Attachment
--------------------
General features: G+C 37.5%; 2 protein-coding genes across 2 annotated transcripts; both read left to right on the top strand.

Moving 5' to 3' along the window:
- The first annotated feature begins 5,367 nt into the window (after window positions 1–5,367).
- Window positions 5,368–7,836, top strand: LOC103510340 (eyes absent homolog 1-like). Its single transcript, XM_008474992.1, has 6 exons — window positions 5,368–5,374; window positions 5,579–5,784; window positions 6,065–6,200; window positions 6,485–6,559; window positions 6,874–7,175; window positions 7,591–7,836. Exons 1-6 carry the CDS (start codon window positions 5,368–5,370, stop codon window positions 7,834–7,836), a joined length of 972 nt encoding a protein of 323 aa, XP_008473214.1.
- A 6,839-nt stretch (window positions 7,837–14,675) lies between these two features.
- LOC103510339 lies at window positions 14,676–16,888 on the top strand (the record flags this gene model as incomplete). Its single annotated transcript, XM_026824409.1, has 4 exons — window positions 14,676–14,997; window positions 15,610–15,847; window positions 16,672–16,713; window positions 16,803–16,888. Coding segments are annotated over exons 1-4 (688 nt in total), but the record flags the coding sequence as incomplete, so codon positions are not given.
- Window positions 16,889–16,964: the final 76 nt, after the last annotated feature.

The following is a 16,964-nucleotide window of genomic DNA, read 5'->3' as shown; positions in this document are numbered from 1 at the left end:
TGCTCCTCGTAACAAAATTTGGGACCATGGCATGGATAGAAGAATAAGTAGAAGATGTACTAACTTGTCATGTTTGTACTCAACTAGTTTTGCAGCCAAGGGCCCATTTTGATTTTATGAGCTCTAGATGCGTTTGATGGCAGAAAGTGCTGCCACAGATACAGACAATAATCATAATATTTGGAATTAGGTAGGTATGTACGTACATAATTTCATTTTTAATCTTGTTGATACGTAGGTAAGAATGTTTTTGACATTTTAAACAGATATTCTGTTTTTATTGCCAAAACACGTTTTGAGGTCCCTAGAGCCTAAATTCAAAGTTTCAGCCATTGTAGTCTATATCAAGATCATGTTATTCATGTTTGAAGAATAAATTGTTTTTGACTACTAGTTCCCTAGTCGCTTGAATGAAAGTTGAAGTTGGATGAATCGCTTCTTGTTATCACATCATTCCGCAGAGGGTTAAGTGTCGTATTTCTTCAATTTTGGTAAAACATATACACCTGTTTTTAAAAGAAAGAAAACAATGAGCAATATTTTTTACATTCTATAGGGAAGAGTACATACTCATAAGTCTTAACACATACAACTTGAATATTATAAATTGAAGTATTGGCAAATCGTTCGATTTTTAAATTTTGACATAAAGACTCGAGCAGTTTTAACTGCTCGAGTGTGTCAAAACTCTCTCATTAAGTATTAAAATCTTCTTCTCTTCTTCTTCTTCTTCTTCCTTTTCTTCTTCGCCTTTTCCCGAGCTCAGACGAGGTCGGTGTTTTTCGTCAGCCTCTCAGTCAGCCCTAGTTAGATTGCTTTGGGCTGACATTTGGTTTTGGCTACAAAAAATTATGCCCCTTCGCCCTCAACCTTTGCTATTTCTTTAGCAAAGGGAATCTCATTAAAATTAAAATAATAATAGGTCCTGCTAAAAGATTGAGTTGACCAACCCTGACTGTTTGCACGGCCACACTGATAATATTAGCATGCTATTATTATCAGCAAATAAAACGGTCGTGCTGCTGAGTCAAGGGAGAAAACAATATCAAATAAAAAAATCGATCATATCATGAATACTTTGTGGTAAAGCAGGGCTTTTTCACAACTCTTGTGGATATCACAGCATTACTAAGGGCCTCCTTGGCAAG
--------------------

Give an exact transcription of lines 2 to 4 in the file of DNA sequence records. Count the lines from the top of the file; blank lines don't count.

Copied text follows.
Moving 5' to 3' along the window:
- The first annotated feature begins 5,367 nt into the window (after window positions 1–5,367).
- Window positions 5,368–7,836, top strand: LOC103510340 (eyes absent homolog 1-like). Its single transcript, XM_008474992.1, has 6 exons — window positions 5,368–5,374; window positions 5,579–5,784; window positions 6,065–6,200; window positions 6,485–6,559; window positions 6,874–7,175; window positions 7,591–7,836. Exons 1-6 carry the CDS (start codon window positions 5,368–5,370, stop codon window positions 7,834–7,836), a joined length of 972 nt encoding a protein of 323 aa, XP_008473214.1.